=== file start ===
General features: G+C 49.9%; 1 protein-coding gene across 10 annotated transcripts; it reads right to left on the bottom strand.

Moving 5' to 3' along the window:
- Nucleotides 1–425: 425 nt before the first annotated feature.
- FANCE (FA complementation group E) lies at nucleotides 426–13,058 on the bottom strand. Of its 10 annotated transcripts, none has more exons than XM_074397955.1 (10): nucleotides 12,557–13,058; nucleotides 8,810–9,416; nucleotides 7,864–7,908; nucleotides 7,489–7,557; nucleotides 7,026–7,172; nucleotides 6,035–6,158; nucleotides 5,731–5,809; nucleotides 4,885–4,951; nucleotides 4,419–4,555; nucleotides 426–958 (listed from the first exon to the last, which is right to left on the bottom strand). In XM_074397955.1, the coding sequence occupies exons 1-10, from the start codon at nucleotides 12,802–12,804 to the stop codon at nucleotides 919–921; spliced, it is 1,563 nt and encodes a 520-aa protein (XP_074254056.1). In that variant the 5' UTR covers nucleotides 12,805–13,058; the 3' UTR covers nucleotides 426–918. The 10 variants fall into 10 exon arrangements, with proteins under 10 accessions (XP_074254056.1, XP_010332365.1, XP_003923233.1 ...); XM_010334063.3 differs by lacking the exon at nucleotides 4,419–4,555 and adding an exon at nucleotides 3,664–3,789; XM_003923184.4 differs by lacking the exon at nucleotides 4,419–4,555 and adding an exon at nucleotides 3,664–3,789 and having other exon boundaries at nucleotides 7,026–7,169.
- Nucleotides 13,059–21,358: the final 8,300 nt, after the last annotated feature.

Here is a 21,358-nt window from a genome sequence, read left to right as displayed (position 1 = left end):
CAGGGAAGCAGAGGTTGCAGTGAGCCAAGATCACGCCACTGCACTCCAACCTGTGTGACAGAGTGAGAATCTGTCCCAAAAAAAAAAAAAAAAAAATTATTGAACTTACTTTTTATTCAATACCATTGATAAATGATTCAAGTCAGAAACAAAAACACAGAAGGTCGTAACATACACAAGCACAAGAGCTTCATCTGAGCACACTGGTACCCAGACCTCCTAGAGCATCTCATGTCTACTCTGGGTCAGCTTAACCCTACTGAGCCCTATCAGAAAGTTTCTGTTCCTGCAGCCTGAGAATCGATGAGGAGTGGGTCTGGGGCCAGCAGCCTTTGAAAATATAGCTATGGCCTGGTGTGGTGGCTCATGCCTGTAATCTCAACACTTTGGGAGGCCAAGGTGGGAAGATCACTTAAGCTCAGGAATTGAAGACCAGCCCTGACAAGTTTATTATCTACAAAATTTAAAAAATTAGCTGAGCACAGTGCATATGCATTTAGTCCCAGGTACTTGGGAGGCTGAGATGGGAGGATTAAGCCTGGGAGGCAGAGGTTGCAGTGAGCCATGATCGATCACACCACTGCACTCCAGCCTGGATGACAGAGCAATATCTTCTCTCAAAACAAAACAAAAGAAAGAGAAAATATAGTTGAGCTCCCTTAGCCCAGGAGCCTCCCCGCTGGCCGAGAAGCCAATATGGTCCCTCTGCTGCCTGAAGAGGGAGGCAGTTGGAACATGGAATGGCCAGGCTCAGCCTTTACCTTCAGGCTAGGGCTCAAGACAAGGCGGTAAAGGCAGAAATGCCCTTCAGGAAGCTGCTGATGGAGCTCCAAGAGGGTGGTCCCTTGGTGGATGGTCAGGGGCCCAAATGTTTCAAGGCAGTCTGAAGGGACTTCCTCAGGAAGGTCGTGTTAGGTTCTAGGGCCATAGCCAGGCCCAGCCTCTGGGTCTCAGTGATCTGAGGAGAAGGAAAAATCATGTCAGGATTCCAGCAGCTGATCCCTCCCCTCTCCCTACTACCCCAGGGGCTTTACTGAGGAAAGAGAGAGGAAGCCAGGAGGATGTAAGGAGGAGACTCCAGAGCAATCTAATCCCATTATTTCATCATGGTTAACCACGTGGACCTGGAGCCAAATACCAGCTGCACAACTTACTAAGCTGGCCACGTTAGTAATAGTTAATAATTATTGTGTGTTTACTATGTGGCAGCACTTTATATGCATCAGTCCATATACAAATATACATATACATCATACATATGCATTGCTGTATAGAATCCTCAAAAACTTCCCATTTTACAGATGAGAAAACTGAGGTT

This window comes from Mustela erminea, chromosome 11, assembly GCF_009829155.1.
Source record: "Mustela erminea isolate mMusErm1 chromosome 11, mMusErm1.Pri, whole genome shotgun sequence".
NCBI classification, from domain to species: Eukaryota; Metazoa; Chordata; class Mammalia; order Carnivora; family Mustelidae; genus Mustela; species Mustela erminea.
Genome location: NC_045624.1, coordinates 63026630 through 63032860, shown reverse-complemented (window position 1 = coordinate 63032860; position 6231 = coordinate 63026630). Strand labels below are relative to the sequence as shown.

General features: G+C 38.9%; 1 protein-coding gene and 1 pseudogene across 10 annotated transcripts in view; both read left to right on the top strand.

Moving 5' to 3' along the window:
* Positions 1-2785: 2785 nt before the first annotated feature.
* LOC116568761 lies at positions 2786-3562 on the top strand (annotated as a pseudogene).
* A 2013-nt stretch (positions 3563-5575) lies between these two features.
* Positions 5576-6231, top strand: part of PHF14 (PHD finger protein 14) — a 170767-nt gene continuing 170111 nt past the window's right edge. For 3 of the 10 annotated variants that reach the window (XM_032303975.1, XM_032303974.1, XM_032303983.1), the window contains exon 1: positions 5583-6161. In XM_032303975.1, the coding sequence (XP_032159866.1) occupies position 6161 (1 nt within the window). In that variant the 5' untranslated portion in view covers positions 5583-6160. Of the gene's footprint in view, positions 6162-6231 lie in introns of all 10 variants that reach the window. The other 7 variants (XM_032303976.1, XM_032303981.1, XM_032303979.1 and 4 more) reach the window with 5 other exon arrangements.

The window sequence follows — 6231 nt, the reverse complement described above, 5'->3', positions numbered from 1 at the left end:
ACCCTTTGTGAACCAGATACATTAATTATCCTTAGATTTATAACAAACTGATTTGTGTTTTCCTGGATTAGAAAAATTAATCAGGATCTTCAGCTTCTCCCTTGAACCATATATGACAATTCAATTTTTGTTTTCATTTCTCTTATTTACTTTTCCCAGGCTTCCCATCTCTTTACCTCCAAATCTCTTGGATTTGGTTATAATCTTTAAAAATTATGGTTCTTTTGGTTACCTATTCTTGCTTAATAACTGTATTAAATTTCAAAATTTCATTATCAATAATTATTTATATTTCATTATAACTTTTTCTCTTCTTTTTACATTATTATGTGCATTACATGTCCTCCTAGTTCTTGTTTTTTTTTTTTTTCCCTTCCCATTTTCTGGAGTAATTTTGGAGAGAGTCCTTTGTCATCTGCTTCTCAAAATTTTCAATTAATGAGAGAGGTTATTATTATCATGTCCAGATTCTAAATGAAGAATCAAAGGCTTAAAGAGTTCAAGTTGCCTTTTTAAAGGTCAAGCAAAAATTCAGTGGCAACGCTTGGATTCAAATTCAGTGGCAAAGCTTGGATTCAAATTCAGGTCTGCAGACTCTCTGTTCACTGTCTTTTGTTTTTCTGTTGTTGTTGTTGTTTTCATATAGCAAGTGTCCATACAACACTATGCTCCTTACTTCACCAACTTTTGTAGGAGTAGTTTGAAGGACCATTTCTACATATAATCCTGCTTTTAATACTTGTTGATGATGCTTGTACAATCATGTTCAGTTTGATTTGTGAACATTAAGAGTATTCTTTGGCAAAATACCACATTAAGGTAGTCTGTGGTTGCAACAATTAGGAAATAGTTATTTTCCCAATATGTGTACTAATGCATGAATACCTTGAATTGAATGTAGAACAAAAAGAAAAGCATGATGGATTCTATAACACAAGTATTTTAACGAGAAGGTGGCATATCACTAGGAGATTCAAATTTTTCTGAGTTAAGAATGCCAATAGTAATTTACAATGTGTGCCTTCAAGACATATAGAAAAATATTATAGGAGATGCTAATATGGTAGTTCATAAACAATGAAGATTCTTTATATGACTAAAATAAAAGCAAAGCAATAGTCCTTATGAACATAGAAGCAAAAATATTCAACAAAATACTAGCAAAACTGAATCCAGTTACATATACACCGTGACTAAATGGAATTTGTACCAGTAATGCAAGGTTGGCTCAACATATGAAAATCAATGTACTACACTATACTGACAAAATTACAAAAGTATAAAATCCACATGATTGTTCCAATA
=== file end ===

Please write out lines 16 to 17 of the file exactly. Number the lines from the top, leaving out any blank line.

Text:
* A 2013-nt stretch (positions 3563-5575) lies between these two features.
* Positions 5576-6231, top strand: part of PHF14 (PHD finger protein 14) — a 170767-nt gene continuing 170111 nt past the window's right edge. For 3 of the 10 annotated variants that reach the window (XM_032303975.1, XM_032303974.1, XM_032303983.1), the window contains exon 1: positions 5583-6161. In XM_032303975.1, the coding sequence (XP_032159866.1) occupies position 6161 (1 nt within the window). In that variant the 5' untranslated portion in view covers positions 5583-6160. Of the gene's footprint in view, positions 6162-6231 lie in introns of all 10 variants that reach the window. The other 7 variants (XM_032303976.1, XM_032303981.1, XM_032303979.1 and 4 more) reach the window with 5 other exon arrangements.